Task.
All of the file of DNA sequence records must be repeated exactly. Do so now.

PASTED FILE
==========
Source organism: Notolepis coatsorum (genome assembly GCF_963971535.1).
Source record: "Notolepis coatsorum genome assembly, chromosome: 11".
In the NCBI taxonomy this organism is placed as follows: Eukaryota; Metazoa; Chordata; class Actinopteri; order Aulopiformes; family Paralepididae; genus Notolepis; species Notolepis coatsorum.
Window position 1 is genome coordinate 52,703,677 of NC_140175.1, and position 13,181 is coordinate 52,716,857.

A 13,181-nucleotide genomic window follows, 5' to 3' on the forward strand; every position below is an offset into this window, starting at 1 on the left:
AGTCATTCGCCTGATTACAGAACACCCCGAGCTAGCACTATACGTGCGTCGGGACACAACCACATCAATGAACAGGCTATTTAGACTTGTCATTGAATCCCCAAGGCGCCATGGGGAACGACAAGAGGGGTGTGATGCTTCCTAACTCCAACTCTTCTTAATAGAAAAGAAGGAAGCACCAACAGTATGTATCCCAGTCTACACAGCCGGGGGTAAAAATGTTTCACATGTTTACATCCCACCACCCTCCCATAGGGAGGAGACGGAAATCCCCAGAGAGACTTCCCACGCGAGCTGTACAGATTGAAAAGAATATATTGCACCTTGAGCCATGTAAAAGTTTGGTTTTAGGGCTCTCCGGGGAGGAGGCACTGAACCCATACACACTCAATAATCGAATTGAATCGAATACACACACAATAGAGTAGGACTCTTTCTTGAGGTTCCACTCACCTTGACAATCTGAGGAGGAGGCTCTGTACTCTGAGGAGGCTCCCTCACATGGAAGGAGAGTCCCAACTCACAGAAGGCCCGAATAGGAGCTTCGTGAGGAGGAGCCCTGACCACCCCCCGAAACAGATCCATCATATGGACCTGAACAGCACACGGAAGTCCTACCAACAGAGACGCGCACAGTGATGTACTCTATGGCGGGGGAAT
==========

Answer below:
Source organism: Notolepis coatsorum (genome assembly GCF_963971535.1).
Source record: "Notolepis coatsorum genome assembly, chromosome: 11".
In the NCBI taxonomy this organism is placed as follows: Eukaryota; Metazoa; Chordata; class Actinopteri; order Aulopiformes; family Paralepididae; genus Notolepis; species Notolepis coatsorum.
Window position 1 is genome coordinate 52,703,677 of NC_140175.1, and position 13,181 is coordinate 52,716,857.

A 13,181-nucleotide genomic window follows, 5' to 3' on the forward strand; every position below is an offset into this window, starting at 1 on the left:
AGTCATTCGCCTGATTACAGAACACCCCGAGCTAGCACTATACGTGCGTCGGGACACAACCACATCAATGAACAGGCTATTTAGACTTGTCATTGAATCCCCAAGGCGCCATGGGGAACGACAAGAGGGGTGTGATGCTTCCTAACTCCAACTCTTCTTAATAGAAAAGAAGGAAGCACCAACAGTATGTATCCCAGTCTACACAGCCGGGGGTAAAAATGTTTCACATGTTTACATCCCACCACCCTCCCATAGGGAGGAGACGGAAATCCCCAGAGAGACTTCCCACGCGAGCTGTACAGATTGAAAAGAATATATTGCACCTTGAGCCATGTAAAAGTTTGGTTTTAGGGCTCTCCGGGGAGGAGGCACTGAACCCATACACACTCAATAATCGAATTGAATCGAATACACACACAATAGAGTAGGACTCTTTCTTGAGGTTCCACTCACCTTGACAATCTGAGGAGGAGGCTCTGTACTCTGAGGAGGCTCCCTCACATGGAAGGAGAGTCCCAACTCACAGAAGGCCCGAATAGGAGCTTCGTGAGGAGGAGCCCTGACCACCCCCCGAAACAGATCCATCATATGGACCTGAACAGCACACGGAAGTCCTACCAACAGAGACGCGCACAGTGATGTACTCTATGGCGGGGGAAT